Christ is Superior to the Angels Part 4 “Christ’s Suffering didn’t Contradict His Superiority” – Hebrews 2:10-18
Pastor Mark Hardy April 19, 2015
On November 1, 1989, John Michael Cox killed three of his relatives. Consequently, he received the death penalty for his ruthless crime. Cox sat on death row for nearly a decade, but all the while claiming that he was immune to the lethal injection used for executions.
However, on February 16, 1999 he had the opportunity to prove his claim as he was administered a lethal injection in the Varner, Arkansas death chamber. Less than 15 minutes later, Cox’ lifeless body was wheeled out on a gurney.
Of all the fears that people have, the fear of death is “the king of terrors.” It is universal and always there, no matter how much people try to avoid it, explain it way, stare it down, or like Mr. Cox pretend it doesn’t exist by hoping they are immune from death. But the stark reality is that one day every single person will die; there is no escaping death!
But the Word of God is clear that this life is not all there is! When we die we do not simply cease to exist. As eternal beings we will live somewhere, forever. And where depends solely on what we do with Jesus Christ in this life! Hebrews 9:27 says, “…it is appointed for men to die once, but after this the judgment” (NKJV). Since Christ alone has taken away the “sting of death,” only those who receive Him can be free from the fear of death. This is one of the things we will be looking at this morning. Turn in your Bible to Hebrews 2.
In Hebrews 2:10-18 we see three reasons why Christ’s suffering as a Man was absolutely necessary and should be a great encouragement to every believer.
The first reason why Christ’s suffering as a Man was absolutely necessary is because:
I. Suffering Completed His Identification with all Mankind
A. Look at v. 10: For it was fitting for Him, for whom are all things, and through whom are all things, in bringing many sons to glory, to perfect the author of their salvation through sufferings.
1. The word “For” that begins the verse indicates the author is now explaining more fully what he has just said in v. 9 concerning the purpose of Christ’s incarnation, in that, “by the grace of God He might taste death for everyone.”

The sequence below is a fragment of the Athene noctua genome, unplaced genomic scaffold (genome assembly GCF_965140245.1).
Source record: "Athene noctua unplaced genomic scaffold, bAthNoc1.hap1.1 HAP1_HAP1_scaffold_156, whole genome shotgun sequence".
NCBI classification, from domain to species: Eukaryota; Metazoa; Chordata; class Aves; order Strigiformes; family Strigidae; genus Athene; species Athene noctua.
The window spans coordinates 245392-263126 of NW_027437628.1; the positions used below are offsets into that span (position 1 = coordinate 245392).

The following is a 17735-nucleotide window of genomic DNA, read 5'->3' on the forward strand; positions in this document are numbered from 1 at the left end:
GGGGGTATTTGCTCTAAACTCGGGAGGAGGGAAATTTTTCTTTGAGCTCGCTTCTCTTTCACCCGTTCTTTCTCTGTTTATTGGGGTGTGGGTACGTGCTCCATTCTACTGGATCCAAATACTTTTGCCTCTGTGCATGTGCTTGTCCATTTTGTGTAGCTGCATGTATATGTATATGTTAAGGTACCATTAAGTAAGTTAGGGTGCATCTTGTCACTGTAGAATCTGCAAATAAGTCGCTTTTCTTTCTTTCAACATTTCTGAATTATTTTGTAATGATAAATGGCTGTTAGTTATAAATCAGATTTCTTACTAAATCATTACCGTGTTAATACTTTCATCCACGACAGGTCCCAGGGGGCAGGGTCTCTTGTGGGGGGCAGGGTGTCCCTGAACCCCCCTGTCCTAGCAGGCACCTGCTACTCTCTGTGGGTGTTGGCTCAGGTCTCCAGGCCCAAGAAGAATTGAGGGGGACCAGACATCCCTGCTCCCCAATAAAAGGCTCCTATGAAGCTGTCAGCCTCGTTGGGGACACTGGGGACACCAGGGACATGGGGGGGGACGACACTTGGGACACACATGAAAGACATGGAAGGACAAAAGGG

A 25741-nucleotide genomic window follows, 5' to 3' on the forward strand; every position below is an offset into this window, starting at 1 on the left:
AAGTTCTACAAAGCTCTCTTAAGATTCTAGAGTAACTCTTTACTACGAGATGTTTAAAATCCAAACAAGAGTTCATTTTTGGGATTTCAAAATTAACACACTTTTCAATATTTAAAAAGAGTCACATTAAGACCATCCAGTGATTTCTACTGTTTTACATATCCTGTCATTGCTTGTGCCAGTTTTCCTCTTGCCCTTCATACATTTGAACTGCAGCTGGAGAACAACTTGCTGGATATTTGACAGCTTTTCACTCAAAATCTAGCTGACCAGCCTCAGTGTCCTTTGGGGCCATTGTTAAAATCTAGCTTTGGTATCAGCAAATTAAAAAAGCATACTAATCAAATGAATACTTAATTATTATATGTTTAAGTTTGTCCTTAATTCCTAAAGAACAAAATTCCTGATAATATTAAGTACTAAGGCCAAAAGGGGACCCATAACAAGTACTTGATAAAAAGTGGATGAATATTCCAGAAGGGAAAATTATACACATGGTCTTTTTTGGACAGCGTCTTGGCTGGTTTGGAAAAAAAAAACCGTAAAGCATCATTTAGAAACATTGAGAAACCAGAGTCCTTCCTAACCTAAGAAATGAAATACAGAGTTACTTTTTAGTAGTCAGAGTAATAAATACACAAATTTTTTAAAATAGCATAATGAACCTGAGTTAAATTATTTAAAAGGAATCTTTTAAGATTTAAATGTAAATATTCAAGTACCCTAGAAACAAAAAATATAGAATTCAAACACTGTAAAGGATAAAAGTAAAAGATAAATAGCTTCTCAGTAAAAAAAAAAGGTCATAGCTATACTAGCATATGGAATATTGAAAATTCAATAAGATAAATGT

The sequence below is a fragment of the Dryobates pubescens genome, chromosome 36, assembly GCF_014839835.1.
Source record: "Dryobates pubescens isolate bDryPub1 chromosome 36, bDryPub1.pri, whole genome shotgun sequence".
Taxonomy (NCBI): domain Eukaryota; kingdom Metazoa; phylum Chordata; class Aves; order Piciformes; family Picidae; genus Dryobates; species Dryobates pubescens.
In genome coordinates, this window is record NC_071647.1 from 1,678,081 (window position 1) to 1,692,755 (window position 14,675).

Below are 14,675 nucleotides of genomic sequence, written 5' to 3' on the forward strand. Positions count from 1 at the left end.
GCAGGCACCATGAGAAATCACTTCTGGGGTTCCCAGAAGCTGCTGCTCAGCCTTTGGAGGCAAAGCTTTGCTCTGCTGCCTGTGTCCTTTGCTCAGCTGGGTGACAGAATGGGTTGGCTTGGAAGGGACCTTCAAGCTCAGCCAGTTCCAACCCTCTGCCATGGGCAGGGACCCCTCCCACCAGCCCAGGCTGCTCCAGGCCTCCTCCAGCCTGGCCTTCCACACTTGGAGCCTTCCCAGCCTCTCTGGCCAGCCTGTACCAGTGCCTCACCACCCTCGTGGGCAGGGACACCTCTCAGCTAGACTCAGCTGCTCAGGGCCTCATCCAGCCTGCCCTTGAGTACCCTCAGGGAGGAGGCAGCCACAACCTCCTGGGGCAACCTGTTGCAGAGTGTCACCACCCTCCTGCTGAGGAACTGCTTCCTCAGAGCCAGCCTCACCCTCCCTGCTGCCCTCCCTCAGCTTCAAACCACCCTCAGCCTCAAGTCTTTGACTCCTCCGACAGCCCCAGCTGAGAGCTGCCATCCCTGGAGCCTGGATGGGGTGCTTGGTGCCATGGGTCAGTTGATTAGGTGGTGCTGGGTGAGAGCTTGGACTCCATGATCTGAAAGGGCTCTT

2. To an unbeliever, for God to become man to die on a cross to save people from their sins was totally inappropriate. For we read in 1 Corinthians 1:23 that a crucified Messiah was “…to the Jews a stumbling block and to Gentiles foolishness.”
3. But the death of Christ was not accidental. It was all part of the predetermined plan of God (Acts 2:23; 4:28). The great redemptive plan of God in Christ, “for whom are all things, and through whom are all things,” was entirely “fitting” or appropriate.
4. What God the Father did through the cross of Christ was a masterpiece of love, grace and wisdom to achieve His grand design of restoring all things to Himself. The death of Christ is God’s only means “in bringing many sons to glory.”
5. The word “sons” describe the redeemed. All true Christians are sons by adoption. They are the children of God, who are enabled by the Holy Spirit to call God “Father” and share in the glorious splendor of salvation and inheritance which is Christ’s (Jn. 1:12; Rom. 8:15-17; Gal. 4:5-7; Eph. 1:5).
6. Therefore, the author of Hebrews says that it was fitting for God “…to perfect the author of their salvation through sufferings.” The word “author” refers to Jesus Christ and means originator, leader, captain or pioneer.
7. As our Leader or Pioneer, Jesus has gone before us, opening up the way that leads to salvation for others to follow. But the thought that Jesus was made “perfect. . . . through suffering” is startling!
8. How do you make the perfect more perfect? The word “perfect” here simply means “complete, effective, and adequate.”
9. Although Jesus was absolutely sinless because He was God, His suffering completely equipped Him to identify with the needs of all mankind in order to be the Savior of the world.
10. Remember that Jesus Christ is the God-Man: 100% God and 100% man—His divine and human natures were perfectly joined together without a diminishing or a mixture of the two. But it is His humanity that is being emphasized here.
B. This identification with mankind is made clear in v. 11: For both He who sanctifies and those who are sanctified are all from one Father; for which reason He is not ashamed to call them brethren.
1. The word “sanctify” means “to make holy, to consecrate, to be set apart for God’s own possession and use.” Jesus Christ is “He who sanctifies,” and believers are “those who are sanctified.”
2. As believers, we are positionally holy before God because in justification God has already declared us righteous and we are clothed in the righteousness of Christ, which has been imputed to our account (2 Cor. 5:21). Now our progressive sanctification is becoming in daily practice what we already are in our divine position, until glorification when the very presence of sin is gone and we are perfect like Christ.